South Korea murder, stalking case spurs calls for legal reform
SEOUL, South Korea - A South Korean court sentenced a man to 40 years in prison on Tuesday for murdering a woman he had stalked for years, in a high-profile case that prompted calls for legal reform.
Seoul's Central District Court found 31-year-old Jeon Joo-hwan guilty of killing a former colleague in revenge after the victim reported him to police for stalking.
Over almost two years, Jeon followed and threatened the woman on more than 300 separate occasions but he was never detained despite her filing repeated complaints, as police deemed him "low risk".
On September 14 last year, a day before Jeon was due to be sentenced for stalking the woman, he stabbed her to death in a public restroom at a subway station in central Seoul, the court found.
"From the defendant's testimony it appeared he was determined to murder the victim unless she agreed to settle" the stalking charge, the court said in its verdict, according to Yonhap News Agency.
"Despite the victim's wish to cut ties, the defendant forced her to suffer stalking and committed a revenge crime... instead of reflecting on his misdeeds."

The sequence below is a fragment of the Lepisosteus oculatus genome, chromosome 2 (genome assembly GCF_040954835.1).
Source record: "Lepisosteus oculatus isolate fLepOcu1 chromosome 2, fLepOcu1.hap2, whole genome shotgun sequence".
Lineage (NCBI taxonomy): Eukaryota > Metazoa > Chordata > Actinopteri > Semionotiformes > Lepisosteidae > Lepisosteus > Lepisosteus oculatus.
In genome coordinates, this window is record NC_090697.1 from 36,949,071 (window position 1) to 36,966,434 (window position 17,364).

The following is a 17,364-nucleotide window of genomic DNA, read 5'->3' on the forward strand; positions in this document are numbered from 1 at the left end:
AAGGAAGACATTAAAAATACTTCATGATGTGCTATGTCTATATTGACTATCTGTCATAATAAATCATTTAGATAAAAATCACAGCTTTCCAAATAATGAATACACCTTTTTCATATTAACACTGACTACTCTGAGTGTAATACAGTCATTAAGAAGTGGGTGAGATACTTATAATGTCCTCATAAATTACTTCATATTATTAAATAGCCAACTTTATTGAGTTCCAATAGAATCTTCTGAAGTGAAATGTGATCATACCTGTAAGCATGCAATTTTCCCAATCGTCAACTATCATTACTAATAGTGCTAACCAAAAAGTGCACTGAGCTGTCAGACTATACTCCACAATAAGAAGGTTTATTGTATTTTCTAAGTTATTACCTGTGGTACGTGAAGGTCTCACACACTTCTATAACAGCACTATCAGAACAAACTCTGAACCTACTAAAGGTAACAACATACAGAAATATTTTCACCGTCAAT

Prosecutors had called for the death penalty but the court ruled the defendant's young age meant he could still reflect and atone for his crimes.
In his final court testimony, Jeon apologised to the victim's family "for causing them so much pain".
The failure to take Jeon into custody after the victim's repeated complaints sparked widespread shock and alarm in South Korea and prompted enraged demands for officials to deal with such cases more strictly.
Jeon reportedly told investigators he had been angered by the legal problems his victim had caused him. He had been fired from his job at the Seoul Metro -- where the woman also worked -- after she first reported him for stalking.
Jeon was already in jail before being handed his murder sentence on Tuesday, having earlier been handed nine years for the stalking. The sentences will be served consecutively. - AFP